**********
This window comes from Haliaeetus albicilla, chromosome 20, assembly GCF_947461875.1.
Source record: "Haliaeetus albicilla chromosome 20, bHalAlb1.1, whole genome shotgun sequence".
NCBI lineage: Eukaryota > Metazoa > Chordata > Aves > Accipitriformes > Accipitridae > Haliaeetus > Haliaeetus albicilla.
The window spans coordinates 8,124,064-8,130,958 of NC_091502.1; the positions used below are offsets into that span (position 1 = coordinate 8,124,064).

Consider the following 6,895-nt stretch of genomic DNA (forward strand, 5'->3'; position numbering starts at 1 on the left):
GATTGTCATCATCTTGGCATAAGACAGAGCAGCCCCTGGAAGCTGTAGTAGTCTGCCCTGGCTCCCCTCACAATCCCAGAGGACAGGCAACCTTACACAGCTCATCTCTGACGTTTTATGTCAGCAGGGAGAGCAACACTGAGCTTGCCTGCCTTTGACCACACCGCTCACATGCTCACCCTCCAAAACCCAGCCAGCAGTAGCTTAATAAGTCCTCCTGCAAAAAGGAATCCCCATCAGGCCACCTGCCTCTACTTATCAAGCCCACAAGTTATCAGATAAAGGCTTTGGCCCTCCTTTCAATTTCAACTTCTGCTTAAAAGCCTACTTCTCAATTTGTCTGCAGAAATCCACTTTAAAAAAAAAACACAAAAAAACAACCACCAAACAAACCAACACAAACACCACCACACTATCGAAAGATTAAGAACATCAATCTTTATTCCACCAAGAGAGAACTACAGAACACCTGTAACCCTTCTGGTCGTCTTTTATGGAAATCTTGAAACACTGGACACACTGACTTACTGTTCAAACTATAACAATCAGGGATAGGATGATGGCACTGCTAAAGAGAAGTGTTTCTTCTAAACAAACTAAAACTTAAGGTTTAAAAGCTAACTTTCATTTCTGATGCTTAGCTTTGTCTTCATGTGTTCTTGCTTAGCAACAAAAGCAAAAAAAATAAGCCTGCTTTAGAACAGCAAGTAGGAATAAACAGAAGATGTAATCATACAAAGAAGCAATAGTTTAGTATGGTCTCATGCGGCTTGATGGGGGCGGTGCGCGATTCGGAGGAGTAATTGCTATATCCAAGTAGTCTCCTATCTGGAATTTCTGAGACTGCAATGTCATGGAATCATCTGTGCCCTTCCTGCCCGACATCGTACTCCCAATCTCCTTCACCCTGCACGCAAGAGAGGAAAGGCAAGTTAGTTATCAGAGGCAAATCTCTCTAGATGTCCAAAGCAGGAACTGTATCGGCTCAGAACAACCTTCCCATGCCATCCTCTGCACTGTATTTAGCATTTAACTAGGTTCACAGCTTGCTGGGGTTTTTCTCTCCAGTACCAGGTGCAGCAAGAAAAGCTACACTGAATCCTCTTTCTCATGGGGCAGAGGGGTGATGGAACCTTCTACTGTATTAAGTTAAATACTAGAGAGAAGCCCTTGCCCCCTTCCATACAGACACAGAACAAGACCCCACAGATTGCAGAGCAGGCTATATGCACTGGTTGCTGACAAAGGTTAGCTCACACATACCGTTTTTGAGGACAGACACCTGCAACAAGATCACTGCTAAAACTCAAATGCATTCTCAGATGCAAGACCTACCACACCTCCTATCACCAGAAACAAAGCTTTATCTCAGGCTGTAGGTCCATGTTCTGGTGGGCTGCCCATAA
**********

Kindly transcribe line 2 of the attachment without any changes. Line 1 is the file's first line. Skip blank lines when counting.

Source record: "Haliaeetus albicilla chromosome 20, bHalAlb1.1, whole genome shotgun sequence".